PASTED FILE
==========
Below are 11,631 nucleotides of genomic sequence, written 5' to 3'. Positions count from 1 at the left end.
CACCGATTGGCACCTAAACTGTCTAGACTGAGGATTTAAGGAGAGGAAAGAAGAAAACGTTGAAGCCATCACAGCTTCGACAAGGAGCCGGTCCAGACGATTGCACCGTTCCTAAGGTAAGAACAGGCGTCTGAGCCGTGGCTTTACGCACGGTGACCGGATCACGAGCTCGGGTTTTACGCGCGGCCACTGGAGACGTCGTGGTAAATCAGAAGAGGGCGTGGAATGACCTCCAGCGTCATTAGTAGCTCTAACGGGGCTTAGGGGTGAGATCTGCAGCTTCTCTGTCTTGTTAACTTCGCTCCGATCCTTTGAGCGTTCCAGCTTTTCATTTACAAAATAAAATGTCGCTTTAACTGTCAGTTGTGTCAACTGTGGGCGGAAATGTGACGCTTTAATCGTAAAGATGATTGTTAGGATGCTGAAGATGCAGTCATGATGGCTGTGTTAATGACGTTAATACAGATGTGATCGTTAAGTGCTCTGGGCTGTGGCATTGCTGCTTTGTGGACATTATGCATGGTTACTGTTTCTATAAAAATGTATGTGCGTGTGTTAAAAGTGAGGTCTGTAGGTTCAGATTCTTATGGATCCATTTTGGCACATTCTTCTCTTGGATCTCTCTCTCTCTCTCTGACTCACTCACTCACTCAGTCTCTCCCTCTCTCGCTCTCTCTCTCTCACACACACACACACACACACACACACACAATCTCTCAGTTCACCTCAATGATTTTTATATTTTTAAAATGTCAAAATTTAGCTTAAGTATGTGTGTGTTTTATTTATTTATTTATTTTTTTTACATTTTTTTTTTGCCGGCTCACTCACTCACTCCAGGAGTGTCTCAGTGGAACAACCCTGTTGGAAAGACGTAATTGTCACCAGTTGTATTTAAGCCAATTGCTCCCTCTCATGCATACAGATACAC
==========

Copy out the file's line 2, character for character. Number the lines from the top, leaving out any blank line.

CACCGATTGGCACCTAAACTGTCTAGACTGAGGATTTAAGGAGAGGAAAGAAGAAAACGTTGAAGCCATCACAGCTTCGACAAGGAGCCGGTCCAGACGATTGCACCGTTCCTAAGGTAAGAACAGGCGTCTGAGCCGTGGCTTTACGCACGGTGACCGGATCACGAGCTCGGGTTTTACGCGCGGCCACTGGAGACGTCGTGGTAAATCAGAAGAGGGCGTGGAATGACCTCCAGCGTCATTAGTAGCTCTAACGGGGCTTAGGGGTGAGATCTGCAGCTTCTCTGTCTTGTTAACTTCGCTCCGATCCTTTGAGCGTTCCAGCTTTTCATTTACAAAATAAAATGTCGCTTTAACTGTCAGTTGTGTCAACTGTGGGCGGAAATGTGACGCTTTAATCGTAAAGATGATTGTTAGGATGCTGAAGATGCAGTCATGATGGCTGTGTTAATGACGTTAATACAGATGTGATCGTTAAGTGCTCTGGGCTGTGGCATTGCTGCTTTGTGGACATTATGCATGGTTACTGTTTCTATAAAAATGTATGTGCGTGTGTTAAAAGTGAGGTCTGTAGGTTCAGATTCTTATGGATCCATTTTGGCACATTCTTCTCTTGGATCTCTCTCTCTCTCTCTGACTCACTCACTCACTCAGTCTCTCCCTCTCTCGCTCTCTCTCTCTCACACACACACACACACACACACACACACAATCTCTCAGTTCACCTCAATGATTTTTATATTTTTAAAATGTCAAAATTTAGCTTAAGTATGTGTGTGTTTTATTTATTTATTTATTTTTTTTACATTTTTTTTTTGCCGGCTCACTCACTCACTCCAGGAGTGTCTCAGTGGAACAACCCTGTTGGAAAGACGTAATTGTCACCAGTTGTATTTAAGCCAATTGCTCCCTCTCATGCATACAGATACAC